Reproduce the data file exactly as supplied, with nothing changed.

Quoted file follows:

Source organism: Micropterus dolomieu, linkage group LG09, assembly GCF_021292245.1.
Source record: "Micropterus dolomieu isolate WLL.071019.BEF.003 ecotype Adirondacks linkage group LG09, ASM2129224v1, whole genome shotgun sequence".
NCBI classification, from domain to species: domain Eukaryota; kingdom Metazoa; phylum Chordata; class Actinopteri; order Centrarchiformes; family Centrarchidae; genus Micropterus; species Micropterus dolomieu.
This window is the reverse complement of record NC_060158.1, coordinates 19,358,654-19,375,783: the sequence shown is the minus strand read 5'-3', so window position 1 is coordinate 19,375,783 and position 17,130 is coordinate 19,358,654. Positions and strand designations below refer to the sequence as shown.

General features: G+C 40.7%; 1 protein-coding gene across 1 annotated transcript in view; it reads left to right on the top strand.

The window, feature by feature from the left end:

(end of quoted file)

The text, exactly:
Source organism: Micropterus dolomieu, linkage group LG09, assembly GCF_021292245.1.
Source record: "Micropterus dolomieu isolate WLL.071019.BEF.003 ecotype Adirondacks linkage group LG09, ASM2129224v1, whole genome shotgun sequence".
NCBI classification, from domain to species: domain Eukaryota; kingdom Metazoa; phylum Chordata; class Actinopteri; order Centrarchiformes; family Centrarchidae; genus Micropterus; species Micropterus dolomieu.
This window is the reverse complement of record NC_060158.1, coordinates 19,358,654-19,375,783: the sequence shown is the minus strand read 5'-3', so window position 1 is coordinate 19,375,783 and position 17,130 is coordinate 19,358,654. Positions and strand designations below refer to the sequence as shown.

General features: G+C 40.7%; 1 protein-coding gene across 1 annotated transcript in view; it reads left to right on the top strand.

The window, feature by feature from the left end: